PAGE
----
I climb the steps of the playground set with the three year old I am a nanny for. Thankfully today there is no shopping cart blocking the way, and, for that matter, the swings haven’t been tangled in a while either. The sun shines. Oh, the sunshine. It’s a treat this time of year. We reach the top of the slide and I sit down on the brink. He plops himself into my lap, giggling. We whoosh down together. My feet scrape through snow at the bottom and bring us to a stop. The little guy twists and leans back his head so his face is looking up into mine. His laughter and sparkling eyes win my heart all over again, every time.

We are gathered in the living room here at Tom’s house, the majority of the Reach team. The children play on the floor with Legos while we adults sing and share thoughts and needs. Then we all bow in prayer, going around the circle one by one. The prayers are as varied as the people, but the God to whom we all speak is the same yesterday, today, and forever. “It’s not my Kingdom to build,” Tom has said before prayer, and as we bring the needs to the Father, we are reminded of this affresh.

Afterwards, we share a meal that everyone has contributed to–rice casserole, veggie tray, fruit, and fig cookies. The conversation goes in random and interesting directions.. Archaic and new poetry (we have two poets in the circle). What manna tasted like, and how the number of Israelites in the wilderness compared to the number of people in Waterloo County. What songs we should sing in church tomorrow. We are becoming a family. My friend Leah stays overnight. We walk down the well-lit side of the street before bed, talking like sisters. The air is nippy, but our hearts are warm.

I pull off my boots in the tiny entry and open the door to the kitchen. A curly-headed brown two year old comes running towards me. He makes happy sounds and stretches up his arms, begging to be held. A light-skinned two year old comes around the corner, eyes shining. “Beka,” he says. I am home. We are experiencing life with twins right now since Tom’s are looking after a child who needed a temporary home.

Partway through a church service, Grace hands over the active chocolate child to me. I stand in the back of the auditorium, just behind the wide open glass doors, and hold him on my hip. He is not content for long. I alternate between the mother’s room and the back of the church, also going down to the basement once, and catch fragments of a message about serving. In the mother’s room, he plays on the floor quietly with a red fire engine. He also makes the acquaintance of a little girl in a pink dress who is also playing under the watchful eye of her mother. The mother and I chat a little–she and her husband have just joined the small Bible study group I am a part of, but this is our first time meeting since she wasn’t able to be there last time. It may be the first time I have met someone in the mother’s room while looking after a child.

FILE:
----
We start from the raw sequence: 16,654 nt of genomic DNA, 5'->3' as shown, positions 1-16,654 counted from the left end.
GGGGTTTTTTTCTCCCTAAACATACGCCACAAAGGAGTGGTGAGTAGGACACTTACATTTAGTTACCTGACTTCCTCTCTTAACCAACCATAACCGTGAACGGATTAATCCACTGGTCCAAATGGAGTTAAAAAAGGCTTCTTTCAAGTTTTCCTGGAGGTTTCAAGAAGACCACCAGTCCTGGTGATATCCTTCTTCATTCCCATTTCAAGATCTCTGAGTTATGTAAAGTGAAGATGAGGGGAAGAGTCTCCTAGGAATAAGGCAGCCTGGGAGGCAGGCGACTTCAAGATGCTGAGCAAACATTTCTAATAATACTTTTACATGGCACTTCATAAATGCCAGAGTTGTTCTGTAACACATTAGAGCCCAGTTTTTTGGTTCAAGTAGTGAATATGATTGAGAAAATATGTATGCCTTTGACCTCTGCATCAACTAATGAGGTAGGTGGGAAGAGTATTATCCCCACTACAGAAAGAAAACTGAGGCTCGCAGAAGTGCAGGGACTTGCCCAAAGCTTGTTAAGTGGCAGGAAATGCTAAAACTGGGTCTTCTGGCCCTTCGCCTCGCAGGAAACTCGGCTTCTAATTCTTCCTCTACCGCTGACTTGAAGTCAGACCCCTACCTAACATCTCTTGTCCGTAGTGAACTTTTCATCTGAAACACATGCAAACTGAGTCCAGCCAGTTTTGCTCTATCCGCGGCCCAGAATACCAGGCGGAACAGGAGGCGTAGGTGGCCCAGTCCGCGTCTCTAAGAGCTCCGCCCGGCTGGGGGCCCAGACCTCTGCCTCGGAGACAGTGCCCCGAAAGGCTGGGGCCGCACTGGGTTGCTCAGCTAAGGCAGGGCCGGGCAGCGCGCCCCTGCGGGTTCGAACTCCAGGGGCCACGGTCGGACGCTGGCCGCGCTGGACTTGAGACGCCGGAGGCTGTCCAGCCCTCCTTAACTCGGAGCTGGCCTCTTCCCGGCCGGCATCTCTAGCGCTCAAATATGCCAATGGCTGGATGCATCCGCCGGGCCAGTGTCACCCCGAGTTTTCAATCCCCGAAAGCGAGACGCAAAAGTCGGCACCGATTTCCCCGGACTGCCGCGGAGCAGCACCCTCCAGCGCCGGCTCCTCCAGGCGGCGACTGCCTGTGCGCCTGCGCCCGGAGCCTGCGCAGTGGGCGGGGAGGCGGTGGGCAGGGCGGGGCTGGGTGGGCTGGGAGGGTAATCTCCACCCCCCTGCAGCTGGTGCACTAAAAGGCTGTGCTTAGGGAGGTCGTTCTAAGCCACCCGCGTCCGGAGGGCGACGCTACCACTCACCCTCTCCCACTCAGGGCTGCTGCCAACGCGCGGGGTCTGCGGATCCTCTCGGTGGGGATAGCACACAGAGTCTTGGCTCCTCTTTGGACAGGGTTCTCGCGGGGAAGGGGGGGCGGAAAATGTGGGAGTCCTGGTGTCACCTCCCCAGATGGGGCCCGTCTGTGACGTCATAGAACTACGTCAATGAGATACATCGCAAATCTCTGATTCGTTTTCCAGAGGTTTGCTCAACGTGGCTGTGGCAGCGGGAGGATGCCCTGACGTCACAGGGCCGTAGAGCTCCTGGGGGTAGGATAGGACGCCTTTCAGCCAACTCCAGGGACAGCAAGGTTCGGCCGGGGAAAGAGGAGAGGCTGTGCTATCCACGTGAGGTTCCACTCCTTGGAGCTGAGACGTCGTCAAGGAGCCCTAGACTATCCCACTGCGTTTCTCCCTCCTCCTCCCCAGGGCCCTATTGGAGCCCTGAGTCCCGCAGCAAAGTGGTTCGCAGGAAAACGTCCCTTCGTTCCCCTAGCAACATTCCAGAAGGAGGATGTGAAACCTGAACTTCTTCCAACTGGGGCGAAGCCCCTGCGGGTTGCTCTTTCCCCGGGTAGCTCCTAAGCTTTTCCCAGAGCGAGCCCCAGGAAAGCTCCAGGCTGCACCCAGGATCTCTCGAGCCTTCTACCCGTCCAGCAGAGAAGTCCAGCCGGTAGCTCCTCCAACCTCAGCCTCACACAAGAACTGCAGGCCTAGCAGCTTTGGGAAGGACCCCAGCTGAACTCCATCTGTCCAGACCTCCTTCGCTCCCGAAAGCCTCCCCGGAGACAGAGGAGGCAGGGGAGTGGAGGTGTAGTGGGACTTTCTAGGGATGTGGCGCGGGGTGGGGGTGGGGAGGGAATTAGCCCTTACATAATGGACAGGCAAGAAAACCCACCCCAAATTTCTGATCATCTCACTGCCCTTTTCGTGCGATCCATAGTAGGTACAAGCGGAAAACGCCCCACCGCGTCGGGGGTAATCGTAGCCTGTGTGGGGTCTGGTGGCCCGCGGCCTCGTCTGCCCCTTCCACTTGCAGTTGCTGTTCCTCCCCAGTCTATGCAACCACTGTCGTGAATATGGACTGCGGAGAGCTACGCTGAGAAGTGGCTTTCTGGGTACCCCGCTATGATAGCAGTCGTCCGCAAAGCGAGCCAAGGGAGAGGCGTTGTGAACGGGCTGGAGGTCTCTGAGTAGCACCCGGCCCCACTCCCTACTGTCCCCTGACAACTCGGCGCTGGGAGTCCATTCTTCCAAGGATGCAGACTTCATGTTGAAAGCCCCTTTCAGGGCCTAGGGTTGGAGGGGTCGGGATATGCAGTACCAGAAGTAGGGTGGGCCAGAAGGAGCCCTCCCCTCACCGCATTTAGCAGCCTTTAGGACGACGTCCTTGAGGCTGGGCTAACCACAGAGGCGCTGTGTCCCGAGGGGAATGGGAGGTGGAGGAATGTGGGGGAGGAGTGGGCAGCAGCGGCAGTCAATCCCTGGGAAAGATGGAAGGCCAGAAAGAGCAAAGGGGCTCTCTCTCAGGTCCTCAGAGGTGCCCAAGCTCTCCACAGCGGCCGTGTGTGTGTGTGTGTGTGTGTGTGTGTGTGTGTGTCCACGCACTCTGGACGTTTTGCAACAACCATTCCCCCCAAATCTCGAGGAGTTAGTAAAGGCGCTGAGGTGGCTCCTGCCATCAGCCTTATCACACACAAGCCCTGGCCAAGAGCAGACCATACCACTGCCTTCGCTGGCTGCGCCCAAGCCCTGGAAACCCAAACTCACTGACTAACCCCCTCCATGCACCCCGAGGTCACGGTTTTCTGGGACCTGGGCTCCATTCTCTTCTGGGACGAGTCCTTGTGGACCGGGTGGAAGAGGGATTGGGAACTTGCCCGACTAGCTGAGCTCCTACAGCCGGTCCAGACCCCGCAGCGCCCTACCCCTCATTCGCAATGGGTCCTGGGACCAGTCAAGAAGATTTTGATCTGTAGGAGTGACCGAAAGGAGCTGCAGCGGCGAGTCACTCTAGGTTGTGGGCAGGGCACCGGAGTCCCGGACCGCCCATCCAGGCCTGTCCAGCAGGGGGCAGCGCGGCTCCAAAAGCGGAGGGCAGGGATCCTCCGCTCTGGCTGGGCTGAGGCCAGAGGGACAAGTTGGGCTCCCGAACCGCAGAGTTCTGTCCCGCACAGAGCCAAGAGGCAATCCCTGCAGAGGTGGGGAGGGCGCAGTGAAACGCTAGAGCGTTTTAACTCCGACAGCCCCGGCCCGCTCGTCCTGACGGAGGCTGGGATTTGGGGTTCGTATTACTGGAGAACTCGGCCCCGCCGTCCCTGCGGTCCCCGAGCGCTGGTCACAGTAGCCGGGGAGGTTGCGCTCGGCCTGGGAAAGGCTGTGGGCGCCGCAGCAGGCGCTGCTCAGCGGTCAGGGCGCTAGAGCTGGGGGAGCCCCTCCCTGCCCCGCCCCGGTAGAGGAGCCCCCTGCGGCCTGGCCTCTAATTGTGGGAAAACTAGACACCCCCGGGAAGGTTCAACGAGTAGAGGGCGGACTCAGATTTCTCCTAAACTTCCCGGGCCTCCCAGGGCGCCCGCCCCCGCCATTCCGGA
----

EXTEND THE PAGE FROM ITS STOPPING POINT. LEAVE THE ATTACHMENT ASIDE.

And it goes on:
After the service, I take my little man outside to get rid of some energy. Tom and Grace decide to go home rather than stay for the fellowship meal, so when they come out, I buckle him into his car seat. Then I go back inside and suddenly my arms feel empty. Where is my baby?

I park in the street, then walk up a potholed driveway and icy steps to the green side door. What level of chaos or calm will I find at my friend’s house today? There is no way of predicting. She opens quickly after my knock, her face lighting up in a smile. “Hey Rebecca, how are you?” I step into the entry and suddenly it hits me: I feel at home in this place. “My house is your house,” she has told me time and again. I am starting to embrace that.

I  climb a snowy hill in the company of friends and sleds. At the top, we survey the sides and discuss their suitability for sledding. This side looks unsafe because of the trees at the bottom. That one looks too tame. “It’s supposed to be scary, a bit of an adrenaline rush,” someone says. “That’s what makes it worth doing.” Two girls drape themselves across a tube. I protest at all the dangers, but join them anyway–in the middle, where I can’t even jump ship if I freak out. Someone gives us a shove from behind. Our unshapely craft lumbers down the hill. The mild temperature has made the snow more sticky. We laugh at ourselves–all fears were unfounded. I am a child again, trudging up a sledding hill with friends.

Coffee in an airy coffee shop beside the train station. Sunny windows, green plants, casual decor. A friend with a storied life and gentle laughter in her eyes.

Squirrels scampering above me in the trees at the park. I squint into the sunshine to watch their graceful leaps. This weather feels like spring.